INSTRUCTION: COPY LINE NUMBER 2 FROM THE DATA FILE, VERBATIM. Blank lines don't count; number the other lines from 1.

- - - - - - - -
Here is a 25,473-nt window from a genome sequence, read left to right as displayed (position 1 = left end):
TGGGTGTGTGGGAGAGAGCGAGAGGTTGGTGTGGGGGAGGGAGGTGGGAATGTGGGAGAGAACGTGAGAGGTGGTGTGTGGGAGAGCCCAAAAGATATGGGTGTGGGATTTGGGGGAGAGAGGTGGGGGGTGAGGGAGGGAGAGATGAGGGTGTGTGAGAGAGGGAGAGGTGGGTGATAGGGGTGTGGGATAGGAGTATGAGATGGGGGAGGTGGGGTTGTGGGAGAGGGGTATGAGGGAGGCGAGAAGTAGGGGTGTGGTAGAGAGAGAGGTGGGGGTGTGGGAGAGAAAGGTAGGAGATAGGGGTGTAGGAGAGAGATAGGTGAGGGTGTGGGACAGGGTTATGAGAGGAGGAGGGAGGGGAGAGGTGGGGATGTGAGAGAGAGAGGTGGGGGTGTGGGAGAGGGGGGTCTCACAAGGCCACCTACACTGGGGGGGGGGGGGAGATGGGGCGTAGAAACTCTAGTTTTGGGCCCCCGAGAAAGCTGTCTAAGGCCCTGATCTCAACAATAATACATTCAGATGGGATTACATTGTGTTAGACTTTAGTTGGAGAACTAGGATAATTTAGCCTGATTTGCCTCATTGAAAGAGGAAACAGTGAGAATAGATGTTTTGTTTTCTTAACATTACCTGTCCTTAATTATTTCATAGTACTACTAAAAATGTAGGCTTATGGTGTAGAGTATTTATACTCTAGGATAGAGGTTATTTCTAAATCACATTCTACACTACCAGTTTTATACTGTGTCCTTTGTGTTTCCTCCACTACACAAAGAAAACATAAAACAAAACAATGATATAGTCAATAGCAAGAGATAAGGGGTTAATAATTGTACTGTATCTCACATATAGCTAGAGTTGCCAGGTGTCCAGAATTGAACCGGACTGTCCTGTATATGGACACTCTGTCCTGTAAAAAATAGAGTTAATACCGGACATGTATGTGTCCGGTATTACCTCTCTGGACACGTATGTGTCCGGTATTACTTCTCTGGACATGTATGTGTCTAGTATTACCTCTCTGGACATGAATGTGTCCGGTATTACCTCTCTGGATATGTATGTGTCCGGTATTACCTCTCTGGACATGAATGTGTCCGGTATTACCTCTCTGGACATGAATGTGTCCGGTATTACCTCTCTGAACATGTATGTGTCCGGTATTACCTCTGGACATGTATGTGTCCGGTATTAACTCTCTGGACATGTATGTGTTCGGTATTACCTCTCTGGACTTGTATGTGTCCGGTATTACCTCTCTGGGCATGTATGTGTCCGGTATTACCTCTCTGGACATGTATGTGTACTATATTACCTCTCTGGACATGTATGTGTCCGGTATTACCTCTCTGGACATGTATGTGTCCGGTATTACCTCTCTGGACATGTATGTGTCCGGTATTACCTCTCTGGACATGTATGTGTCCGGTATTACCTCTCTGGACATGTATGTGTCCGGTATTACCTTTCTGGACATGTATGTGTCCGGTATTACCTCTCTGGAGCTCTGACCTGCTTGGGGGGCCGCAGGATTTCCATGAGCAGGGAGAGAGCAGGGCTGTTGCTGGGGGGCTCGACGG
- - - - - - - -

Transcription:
TGGGTGTGTGGGAGAGAGCGAGAGGTTGGTGTGGGGGAGGGAGGTGGGAATGTGGGAGAGAACGTGAGAGGTGGTGTGTGGGAGAGCCCAAAAGATATGGGTGTGGGATTTGGGGGAGAGAGGTGGGGGGTGAGGGAGGGAGAGATGAGGGTGTGTGAGAGAGGGAGAGGTGGGTGATAGGGGTGTGGGATAGGAGTATGAGATGGGGGAGGTGGGGTTGTGGGAGAGGGGTATGAGGGAGGCGAGAAGTAGGGGTGTGGTAGAGAGAGAGGTGGGGGTGTGGGAGAGAAAGGTAGGAGATAGGGGTGTAGGAGAGAGATAGGTGAGGGTGTGGGACAGGGTTATGAGAGGAGGAGGGAGGGGAGAGGTGGGGATGTGAGAGAGAGAGGTGGGGGTGTGGGAGAGGGGGGTCTCACAAGGCCACCTACACTGGGGGGGGGGGGGAGATGGGGCGTAGAAACTCTAGTTTTGGGCCCCCGAGAAAGCTGTCTAAGGCCCTGATCTCAACAATAATACATTCAGATGGGATTACATTGTGTTAGACTTTAGTTGGAGAACTAGGATAATTTAGCCTGATTTGCCTCATTGAAAGAGGAAACAGTGAGAATAGATGTTTTGTTTTCTTAACATTACCTGTCCTTAATTATTTCATAGTACTACTAAAAATGTAGGCTTATGGTGTAGAGTATTTATACTCTAGGATAGAGGTTATTTCTAAATCACATTCTACACTACCAGTTTTATACTGTGTCCTTTGTGTTTCCTCCACTACACAAAGAAAACATAAAACAAAACAATGATATAGTCAATAGCAAGAGATAAGGGGTTAATAATTGTACTGTATCTCACATATAGCTAGAGTTGCCAGGTGTCCAGAATTGAACCGGACTGTCCTGTATATGGACACTCTGTCCTGTAAAAAATAGAGTTAATACCGGACATGTATGTGTCCGGTATTACCTCTCTGGACACGTATGTGTCCGGTATTACTTCTCTGGACATGTATGTGTCTAGTATTACCTCTCTGGACATGAATGTGTCCGGTATTACCTCTCTGGATATGTATGTGTCCGGTATTACCTCTCTGGACATGAATGTGTCCGGTATTACCTCTCTGGACATGAATGTGTCCGGTATTACCTCTCTGAACATGTATGTGTCCGGTATTACCTCTGGACATGTATGTGTCCGGTATTAACTCTCTGGACATGTATGTGTTCGGTATTACCTCTCTGGACTTGTATGTGTCCGGTATTACCTCTCTGGGCATGTATGTGTCCGGTATTACCTCTCTGGACATGTATGTGTACTATATTACCTCTCTGGACATGTATGTGTCCGGTATTACCTCTCTGGACATGTATGTGTCCGGTATTACCTCTCTGGACATGTATGTGTCCGGTATTACCTCTCTGGACATGTATGTGTCCGGTATTACCTCTCTGGACATGTATGTGTCCGGTATTACCTTTCTGGACATGTATGTGTCCGGTATTACCTCTCTGGAGCTCTGACCTGCTTGGGGGGCCGCAGGATTTCCATGAGCAGGGAGAGAGCAGGGCTGTTGCTGGGGGGCTCGACGG